You pay your child $5,000 to work during the summer before she heads off to college. The entire $5,000 in wages is covered by the standard deduction. In contrast, in your 33 percent bracket, $5,000 in wages would cost you $1,650 in tax. Your adjusted gross income (AGI) is also lowered, which means there is less chance that you'll be subject to unfavorable AGI-based phase-out rules.

2. Kiddie tax avoidance. Generally, the unearned income of a child under age 19, or a full-time student under age 24, is taxed at the parents' tax rate to the extent it exceeds an annual threshold ($1,900 in 2012). But this rule doesn't apply to "earned income" that your child is paid in wages.

3. Business tax deduction. You get a business deduction for money that, as a parent, you might have given your child anyway.

The wages you pay the child are deductible by the business just like the wages paid to any other employee of the company. However, when a family member is employed, you must take care to ensure that the wages are reasonable in amount for the services actually provided (see right-hand box).

4. Payroll tax savings. If a child under age 18 is employed by his or her parent in an unincorporated business, the earnings are exempt from FICA tax. This exemption also applies to FUTA tax up until the age of 21. These payroll tax breaks can provide significant tax savings for a parent who is self-employed or a partner in a partnership.

An unincorporated business includes a sole proprietorship; husband-and-wife partnership (owned only by you and your spouse); a husband-and-wife limited liability company (LLC); or a single-member LLC, which is treated as a sole proprietorship for federal tax purposes.

What if your business operates as another type of entity, such as a C or S corporation? Your child's wages are subject to Social Security, Medicare, and FUTA taxes, regardless of age. That's the bad news.

The good news: The $5,950 standard deduction for 2012 still provides a great shelter against the federal income tax. And your business can deduct your child's wages and the employer's share of employment taxes on those wages. So this is still a tax-effective strategy for both the child and your business.

Children Age 18 and Older: After your children reach age 18, the tax advantages decrease, because their wages are then subject to Social Security and Medicare taxes (however no FUTA tax is due until age 21).

As the employer, your business must pay its share of the Social Security and Medicare taxes. The employee's share is withheld from your child's paychecks. However, again, the child's standard deduction still shelters up to $5,950 from the federal income tax. And you still collect a nice business write-off that cuts your income tax and self-employment tax bills.

MEDC's Mike Finney and a culture change of supporting small business. Wednesday on the Business Next program!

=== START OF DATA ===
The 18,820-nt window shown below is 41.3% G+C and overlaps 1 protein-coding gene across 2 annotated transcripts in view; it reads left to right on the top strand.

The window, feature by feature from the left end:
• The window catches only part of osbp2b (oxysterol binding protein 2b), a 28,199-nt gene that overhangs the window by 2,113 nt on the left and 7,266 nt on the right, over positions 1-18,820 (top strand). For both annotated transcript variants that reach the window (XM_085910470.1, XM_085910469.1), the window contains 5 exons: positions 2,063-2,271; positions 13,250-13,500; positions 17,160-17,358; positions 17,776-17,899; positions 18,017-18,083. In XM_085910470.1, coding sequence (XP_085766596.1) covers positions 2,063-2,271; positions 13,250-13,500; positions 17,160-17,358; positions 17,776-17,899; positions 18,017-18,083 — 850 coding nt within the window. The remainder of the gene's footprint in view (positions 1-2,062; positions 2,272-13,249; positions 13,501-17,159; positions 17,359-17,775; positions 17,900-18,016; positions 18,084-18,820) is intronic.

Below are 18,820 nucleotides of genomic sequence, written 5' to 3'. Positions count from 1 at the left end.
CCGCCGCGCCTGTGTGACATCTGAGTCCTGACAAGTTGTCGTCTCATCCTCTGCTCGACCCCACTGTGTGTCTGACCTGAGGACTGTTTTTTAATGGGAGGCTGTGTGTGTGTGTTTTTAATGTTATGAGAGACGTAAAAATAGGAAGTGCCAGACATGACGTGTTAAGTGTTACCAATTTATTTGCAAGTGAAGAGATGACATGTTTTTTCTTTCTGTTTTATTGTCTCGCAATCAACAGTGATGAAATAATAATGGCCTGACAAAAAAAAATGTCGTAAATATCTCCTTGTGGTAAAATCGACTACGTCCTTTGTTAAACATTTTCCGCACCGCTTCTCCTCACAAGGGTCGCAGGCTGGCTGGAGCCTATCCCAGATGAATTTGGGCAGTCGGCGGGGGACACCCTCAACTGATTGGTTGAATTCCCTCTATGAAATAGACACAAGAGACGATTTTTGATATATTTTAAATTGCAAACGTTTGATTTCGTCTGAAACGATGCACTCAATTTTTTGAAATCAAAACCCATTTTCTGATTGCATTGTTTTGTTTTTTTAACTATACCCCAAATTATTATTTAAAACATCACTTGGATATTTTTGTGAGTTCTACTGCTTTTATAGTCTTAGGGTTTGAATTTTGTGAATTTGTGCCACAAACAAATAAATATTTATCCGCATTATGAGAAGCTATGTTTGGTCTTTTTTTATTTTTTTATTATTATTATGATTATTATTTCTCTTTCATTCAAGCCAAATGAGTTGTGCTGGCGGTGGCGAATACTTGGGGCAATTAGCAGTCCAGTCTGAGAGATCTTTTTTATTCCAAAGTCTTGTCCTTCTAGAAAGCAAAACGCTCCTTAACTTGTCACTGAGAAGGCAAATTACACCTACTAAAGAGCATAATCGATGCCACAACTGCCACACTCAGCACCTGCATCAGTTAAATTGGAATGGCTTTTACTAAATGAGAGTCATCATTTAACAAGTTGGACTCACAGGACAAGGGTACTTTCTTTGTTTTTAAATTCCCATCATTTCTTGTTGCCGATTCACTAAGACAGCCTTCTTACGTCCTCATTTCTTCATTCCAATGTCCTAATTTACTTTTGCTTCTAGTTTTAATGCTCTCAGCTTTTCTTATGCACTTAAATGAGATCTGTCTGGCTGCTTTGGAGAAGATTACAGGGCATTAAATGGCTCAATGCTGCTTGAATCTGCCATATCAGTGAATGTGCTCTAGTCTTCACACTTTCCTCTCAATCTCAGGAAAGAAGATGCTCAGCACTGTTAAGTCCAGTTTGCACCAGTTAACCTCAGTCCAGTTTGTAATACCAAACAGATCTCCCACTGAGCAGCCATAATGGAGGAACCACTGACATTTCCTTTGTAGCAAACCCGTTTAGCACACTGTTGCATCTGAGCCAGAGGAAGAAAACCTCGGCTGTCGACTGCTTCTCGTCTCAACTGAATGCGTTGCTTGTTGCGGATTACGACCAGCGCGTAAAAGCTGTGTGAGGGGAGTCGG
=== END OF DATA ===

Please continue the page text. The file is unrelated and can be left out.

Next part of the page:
There’s a new state culture that supports small business growth and entrepreneurship. Michael Rogers talks with MEDC President and CEO Mike Finney about how the culture change came about. Also on Wednesday's program, Dave Haviland of Phimation Strategy Group in Ann Arbor talks about the important it is that fast growing small businesses have accurate job descriptions; business consultant Tom Borg discusses his three tips for business success; and U.S. SBA National Small Business Financial Champion Dave Adams, CEO of the Michigan Credit Union League, talks about the role of credit unions in meeting the needs of small business owners and how to boost your chances of getting a business loan at your credit union.

Listen Wednesday at 10 a.m., 3 p.m. and 8 p.m. on the 
Michigan Business NetworkSBAM members can log in and listen to archived programs anytime on a PC or mobile device by going to the Business Next show page.    

Health insurance cost problems are not going away

Health insurance cost problems are not going away
(by Scott Lyon, SBAM health insurance expert)

The Patient Protection and Affordable Care Act (PPACA) was signed into law on March 23 by President Obama. Today, the question turns to will the U.S. Supreme Court decide to allow the PPACA to stand or rule the law as unconstitutional? Regardless, this is shaping up to be a landmark Supreme Court decision that will impact the provision of health care and health insurance in America for decades to come whether its upheld, struck down, or parts are maintained while others are not. The key elements in question include:

  • The Individual Mandate and its related provisions including the requirement for individuals to maintain a minimum level of health insurance coverage, the design of insurance exchanges, insurance market reforms (guarantee issue and renew, no pre-existing conditions exclusions, covering children on their parent health insurance until the age of 26, among others), etc.
  • The Expansion of Medicaid, essentially who is eligible for this program and how is it funded.

People who follow the Supreme Court have indicated that the conventional wisdom is that the justices will release a decision at the very end of this session – either June 25h or June 28. This makes some sense for a couple of reasons. First, the Supreme Court issues decisions on Mondays and Thursdays and the 25th and 28th are the last Monday and Thursday of the Court’s year. Second, regardless of how they rule, it will be the beginning of a media and political feeding frenzy and why do this before the Justices head out of Washington for the summer?

Either way, Michigan and for that matter the rest of the country, still will have a health insurance cost problem. The cost of U.S. healthcare services is expected to rise 7.5 percent in 2013, more than three times the projected rates for U.S. inflation and economic growth, according to an industry research report released by PricewaterhouseCoopers on May 31.